The lead paint disclosure has become a normal part of signing leases for tenants— but if you’re a new landlord putting together your lease for the first time, making sense of whether you need the disclosure and how to present it can be intimidating. Lead poisoning is still a serious issue, as any building built before 1978 may still contain lead paint. Read on for our breakdown of the lead paint disclosure and how to use it.
History Of Lead Paint In America
Although lead paint is thought to have been used as early as the 4th century CE, it wasn’t until the beginning of the 20th century that health concerns surrounding lead-based paints became common. Lead poisoning was common enough that the use of lead paint in the art world had already started to decline, and it was becoming well known that using lead paint in construction could hurt both workers and consumers.
However, it wasn’t until 1977 that the US Consumer Product Safety Commission finally issued a total ban on lead paint in construction, toys, and furniture. And it would be another 20 years before the Environmental Protection Agency (EPA) and the Department of Housing and Urban Development (HUD) instituted the Lead-Based Paint Disclosure Regulation, requiring owners of buildings built before 1978 to disclose the presence of lead paint to potential buyers or renters.
This means that prior to renting an apartment or home to a new tenant, landlords must report any known lead paint on the property, or risk fines of up to $16,000. They must give an EPA-approved lead paint disclosure form to all tenants, who are required to sign it for the landlord to keep on file until the tenant moves out. This establishes which areas of the property contain lead paint, and confirms that the tenants are aware of them.
How do you know if you have lead paint on your property? You can hire a professional to conduct a lead paint test, or [ LINK: https://www.bobvila.com/articles/how-to-test-for-lead-paint/ ] do it yourself with supplies readily available from a hardware store. Results for lead paint are reported in milligrams per square centimeter; if the test comes back with a reading higher than one milligram per square centimeter, then that area is considered a lead-painted surface. (Typically, multiple readings are taken on each surface and the result is calculated by an average of those readings.)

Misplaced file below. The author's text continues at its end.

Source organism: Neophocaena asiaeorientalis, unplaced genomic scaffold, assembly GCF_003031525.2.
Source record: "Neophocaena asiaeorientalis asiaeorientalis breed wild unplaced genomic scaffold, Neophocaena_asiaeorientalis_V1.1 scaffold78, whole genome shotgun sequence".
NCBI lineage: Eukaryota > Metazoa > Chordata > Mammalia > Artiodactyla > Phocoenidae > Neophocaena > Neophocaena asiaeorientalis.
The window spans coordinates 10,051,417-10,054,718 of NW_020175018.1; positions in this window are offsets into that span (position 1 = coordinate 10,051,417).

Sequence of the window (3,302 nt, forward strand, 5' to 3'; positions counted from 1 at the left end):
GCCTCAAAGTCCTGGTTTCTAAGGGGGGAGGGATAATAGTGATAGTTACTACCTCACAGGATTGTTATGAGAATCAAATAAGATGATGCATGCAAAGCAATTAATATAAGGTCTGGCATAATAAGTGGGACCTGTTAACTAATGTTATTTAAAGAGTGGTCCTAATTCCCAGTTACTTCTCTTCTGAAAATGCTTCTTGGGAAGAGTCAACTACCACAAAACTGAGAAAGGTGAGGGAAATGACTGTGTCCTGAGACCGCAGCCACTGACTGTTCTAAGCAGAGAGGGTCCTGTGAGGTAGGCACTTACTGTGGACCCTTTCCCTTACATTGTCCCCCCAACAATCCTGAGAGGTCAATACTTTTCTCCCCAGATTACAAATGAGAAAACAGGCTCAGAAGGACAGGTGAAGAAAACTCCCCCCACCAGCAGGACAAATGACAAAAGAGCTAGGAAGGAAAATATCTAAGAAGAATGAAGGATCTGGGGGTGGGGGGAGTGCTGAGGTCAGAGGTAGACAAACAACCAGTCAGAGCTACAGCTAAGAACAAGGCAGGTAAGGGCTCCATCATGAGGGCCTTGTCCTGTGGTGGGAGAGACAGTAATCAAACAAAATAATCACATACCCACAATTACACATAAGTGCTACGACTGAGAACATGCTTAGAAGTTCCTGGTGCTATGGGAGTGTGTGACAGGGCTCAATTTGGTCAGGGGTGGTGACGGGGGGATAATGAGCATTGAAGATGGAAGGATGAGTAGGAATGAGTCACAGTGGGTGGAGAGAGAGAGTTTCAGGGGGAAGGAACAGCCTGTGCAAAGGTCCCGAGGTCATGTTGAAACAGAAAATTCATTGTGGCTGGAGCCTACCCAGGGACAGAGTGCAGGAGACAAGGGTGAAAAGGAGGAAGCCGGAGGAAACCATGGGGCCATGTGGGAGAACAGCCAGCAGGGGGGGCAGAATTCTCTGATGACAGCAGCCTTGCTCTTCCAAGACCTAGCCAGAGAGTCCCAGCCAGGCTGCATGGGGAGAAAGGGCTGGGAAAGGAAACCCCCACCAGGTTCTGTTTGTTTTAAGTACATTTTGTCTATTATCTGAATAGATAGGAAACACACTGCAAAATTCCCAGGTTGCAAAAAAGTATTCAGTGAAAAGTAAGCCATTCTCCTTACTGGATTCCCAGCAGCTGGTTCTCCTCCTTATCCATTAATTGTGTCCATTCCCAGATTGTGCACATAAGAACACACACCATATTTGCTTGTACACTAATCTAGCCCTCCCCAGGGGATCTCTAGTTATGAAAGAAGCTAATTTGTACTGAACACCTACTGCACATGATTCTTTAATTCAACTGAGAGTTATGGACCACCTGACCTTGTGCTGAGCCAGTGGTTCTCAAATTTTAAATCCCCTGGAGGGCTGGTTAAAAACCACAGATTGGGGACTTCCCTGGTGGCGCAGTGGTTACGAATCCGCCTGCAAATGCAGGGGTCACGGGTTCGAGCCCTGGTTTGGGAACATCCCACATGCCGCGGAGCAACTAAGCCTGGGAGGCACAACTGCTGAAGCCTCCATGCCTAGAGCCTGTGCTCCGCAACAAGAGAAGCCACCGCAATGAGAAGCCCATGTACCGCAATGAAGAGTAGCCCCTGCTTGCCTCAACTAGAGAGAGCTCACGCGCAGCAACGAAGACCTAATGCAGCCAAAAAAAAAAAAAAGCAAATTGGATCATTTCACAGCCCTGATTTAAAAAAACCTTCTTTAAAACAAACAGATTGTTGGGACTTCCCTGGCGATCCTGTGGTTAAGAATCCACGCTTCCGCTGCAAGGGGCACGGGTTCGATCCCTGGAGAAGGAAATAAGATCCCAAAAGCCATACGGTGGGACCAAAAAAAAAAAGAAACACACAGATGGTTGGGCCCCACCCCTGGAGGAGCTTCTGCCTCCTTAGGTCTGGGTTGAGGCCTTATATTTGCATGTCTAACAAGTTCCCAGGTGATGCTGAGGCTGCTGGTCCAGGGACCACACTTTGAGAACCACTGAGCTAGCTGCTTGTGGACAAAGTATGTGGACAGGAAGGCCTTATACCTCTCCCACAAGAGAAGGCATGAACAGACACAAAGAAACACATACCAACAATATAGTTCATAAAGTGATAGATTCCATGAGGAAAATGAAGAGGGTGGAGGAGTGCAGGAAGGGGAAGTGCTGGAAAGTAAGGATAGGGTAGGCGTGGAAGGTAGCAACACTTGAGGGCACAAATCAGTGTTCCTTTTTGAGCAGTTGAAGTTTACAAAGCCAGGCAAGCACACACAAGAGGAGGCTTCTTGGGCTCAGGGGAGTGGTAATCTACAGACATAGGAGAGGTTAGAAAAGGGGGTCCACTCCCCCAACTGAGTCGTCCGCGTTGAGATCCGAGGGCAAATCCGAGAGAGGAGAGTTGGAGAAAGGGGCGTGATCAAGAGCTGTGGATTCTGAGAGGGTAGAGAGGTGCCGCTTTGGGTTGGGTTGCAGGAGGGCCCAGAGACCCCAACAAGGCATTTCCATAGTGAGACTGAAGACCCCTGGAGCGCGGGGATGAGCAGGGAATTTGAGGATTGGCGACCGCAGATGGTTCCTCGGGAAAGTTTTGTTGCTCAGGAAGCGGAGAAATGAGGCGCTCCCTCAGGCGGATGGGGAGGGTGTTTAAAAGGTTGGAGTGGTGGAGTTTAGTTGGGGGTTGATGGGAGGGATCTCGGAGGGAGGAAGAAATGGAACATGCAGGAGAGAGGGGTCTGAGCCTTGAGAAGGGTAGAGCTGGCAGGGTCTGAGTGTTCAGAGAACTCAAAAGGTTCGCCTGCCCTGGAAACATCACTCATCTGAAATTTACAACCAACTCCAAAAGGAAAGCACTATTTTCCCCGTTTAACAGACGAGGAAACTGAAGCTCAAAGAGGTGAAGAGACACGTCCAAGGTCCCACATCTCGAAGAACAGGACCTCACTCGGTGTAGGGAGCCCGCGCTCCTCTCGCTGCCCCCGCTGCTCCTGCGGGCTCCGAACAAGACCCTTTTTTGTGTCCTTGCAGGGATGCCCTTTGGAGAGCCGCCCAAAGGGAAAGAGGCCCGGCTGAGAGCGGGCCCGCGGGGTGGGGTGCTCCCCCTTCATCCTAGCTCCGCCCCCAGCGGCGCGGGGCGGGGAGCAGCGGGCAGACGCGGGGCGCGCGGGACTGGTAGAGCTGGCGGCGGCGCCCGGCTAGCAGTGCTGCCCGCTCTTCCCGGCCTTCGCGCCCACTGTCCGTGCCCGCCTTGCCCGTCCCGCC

How To Give Your Tenants A Lead Paint Disclosure
Especially if you’re a new landlord, you may not know where to get the forms and documents to give your tenants if you need to disclose lead paint or other hazards. Most of these can be found on the EPA or HUD websites:
- A list of the required documentation is here: https://portal.hud.gov/hudportal/HUD?src=/program_offices/healthy_homes/enforcement/disclosure
- The EPA brochure on the effects of lead paint is here: https://www.epa.gov/lead/protect-your-family-lead-your-home-real-estate-disclosure
- A Colorado-specific lead paint disclosure form can be found here: https://www.codot.gov/business/propertymanagement/assets/documents/hazmat/leaddisclosurerentals.pdf
You can also call 800-424-LEAD to reach an EPA hotline on lead paint that can answer any other questions you may have.
The Colorado Division of Housing will also have information, publications, and other resources for both landlords and tenants. If you need help with disclosures or any other documentation associated with leasing your rental properties, contracting with a property management company can give you the help you need and the peace of mind that goes with it.
How All County Denver South Can Help
Paperwork and documentation are a necessary part of being a landlord— but you don’t have to manage it all by yourself. All County Denver South Property Management is here to help property owners get the best return on their investment through knowledgeable and trustworthy property management services. From managing tenant relationships to lease enforcement, we look forward to working with you to see how your investment can be a long-term, stress-free asset. For a complimentary quote, call us today at (720) 664-4550.